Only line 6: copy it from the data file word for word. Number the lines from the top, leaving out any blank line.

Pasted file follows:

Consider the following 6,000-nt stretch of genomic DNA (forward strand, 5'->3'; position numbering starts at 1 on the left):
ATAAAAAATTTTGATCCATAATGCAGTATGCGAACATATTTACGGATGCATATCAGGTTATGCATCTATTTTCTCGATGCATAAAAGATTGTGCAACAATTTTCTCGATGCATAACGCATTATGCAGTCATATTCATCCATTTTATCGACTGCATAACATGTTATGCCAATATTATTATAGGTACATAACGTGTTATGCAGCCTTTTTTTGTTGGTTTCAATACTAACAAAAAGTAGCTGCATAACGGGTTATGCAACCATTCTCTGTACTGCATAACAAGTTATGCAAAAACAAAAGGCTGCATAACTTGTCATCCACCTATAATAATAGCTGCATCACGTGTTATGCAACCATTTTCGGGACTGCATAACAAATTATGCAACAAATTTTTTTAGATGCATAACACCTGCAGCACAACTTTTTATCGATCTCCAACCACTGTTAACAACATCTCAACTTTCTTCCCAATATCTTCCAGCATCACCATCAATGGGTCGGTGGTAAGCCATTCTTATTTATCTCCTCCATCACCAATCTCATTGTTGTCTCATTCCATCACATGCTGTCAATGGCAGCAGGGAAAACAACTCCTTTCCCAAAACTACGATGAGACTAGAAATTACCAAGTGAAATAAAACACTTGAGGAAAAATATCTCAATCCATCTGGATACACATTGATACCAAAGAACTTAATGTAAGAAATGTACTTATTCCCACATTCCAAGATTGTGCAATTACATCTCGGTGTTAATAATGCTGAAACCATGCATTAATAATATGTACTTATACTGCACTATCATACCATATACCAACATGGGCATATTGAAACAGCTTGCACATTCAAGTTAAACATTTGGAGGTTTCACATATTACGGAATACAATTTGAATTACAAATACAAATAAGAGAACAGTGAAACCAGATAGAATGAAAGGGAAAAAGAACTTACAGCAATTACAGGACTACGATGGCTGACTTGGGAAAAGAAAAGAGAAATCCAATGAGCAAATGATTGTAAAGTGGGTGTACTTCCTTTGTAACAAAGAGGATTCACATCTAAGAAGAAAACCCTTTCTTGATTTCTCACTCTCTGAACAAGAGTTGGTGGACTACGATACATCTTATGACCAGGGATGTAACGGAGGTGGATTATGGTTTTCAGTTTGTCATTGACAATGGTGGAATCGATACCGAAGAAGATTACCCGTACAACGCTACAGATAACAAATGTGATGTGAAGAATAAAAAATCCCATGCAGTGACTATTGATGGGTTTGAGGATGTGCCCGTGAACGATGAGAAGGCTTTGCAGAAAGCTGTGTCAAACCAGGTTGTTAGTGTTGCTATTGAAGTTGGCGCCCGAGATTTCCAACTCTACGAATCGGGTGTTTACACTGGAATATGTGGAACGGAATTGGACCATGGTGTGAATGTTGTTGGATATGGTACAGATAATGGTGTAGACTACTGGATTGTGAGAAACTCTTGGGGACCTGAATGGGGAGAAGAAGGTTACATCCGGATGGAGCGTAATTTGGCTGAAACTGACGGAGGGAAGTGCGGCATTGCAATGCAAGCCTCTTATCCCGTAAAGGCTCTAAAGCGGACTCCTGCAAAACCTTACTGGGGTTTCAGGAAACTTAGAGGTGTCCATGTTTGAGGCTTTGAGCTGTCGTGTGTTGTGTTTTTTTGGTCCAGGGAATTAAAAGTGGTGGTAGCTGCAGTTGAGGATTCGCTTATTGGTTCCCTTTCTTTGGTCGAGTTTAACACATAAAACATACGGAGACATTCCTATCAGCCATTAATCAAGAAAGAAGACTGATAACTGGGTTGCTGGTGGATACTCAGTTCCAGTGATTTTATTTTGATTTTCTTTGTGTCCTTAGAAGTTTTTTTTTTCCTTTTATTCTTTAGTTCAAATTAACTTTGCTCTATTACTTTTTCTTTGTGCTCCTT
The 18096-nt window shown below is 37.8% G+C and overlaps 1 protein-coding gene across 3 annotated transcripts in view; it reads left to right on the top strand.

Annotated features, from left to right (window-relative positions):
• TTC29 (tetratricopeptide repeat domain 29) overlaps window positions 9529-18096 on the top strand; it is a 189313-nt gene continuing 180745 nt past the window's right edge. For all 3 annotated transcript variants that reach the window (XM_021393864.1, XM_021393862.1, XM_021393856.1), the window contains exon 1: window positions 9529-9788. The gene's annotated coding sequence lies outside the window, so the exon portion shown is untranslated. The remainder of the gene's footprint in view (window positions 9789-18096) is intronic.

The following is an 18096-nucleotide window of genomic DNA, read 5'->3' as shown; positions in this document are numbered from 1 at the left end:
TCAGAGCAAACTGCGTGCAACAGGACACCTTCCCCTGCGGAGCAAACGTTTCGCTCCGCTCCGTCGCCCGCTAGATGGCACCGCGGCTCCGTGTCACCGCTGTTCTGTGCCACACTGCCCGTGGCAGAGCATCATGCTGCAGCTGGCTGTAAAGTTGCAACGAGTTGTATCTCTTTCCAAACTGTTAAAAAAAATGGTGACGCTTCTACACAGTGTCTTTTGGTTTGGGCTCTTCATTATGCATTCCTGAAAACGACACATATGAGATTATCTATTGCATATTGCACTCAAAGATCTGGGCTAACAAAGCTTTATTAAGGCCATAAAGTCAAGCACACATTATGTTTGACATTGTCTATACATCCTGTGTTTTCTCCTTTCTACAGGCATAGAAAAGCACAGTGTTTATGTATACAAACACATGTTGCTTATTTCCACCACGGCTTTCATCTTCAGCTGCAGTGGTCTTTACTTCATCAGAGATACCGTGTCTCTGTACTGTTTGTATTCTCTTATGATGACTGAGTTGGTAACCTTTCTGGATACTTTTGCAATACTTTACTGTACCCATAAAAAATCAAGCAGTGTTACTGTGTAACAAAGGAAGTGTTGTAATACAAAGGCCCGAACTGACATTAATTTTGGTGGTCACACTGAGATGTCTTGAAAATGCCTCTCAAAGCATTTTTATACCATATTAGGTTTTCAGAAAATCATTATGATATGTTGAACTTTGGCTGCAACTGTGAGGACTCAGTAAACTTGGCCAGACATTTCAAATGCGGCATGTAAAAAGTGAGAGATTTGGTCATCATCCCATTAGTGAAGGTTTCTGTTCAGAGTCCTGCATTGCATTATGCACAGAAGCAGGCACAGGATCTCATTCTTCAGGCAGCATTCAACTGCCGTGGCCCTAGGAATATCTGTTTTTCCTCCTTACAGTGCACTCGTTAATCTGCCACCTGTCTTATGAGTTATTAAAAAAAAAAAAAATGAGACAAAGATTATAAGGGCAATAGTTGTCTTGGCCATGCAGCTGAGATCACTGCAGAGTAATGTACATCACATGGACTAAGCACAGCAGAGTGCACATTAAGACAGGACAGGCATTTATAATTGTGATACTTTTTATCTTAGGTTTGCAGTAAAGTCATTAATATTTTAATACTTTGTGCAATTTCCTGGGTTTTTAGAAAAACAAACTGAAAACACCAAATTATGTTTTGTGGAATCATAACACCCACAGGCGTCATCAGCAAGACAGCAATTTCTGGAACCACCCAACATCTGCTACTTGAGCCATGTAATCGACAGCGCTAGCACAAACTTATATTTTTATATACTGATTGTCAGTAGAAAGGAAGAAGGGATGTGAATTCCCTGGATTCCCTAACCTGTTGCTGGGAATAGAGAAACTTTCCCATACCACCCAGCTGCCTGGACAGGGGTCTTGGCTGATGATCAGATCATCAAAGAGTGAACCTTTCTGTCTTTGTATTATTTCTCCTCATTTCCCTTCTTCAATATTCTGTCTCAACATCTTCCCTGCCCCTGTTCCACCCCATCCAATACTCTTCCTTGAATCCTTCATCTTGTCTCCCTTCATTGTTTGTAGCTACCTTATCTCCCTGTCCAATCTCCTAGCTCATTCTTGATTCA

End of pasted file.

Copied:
The following is an 18096-nucleotide window of genomic DNA, read 5'->3' as shown; positions in this document are numbered from 1 at the left end: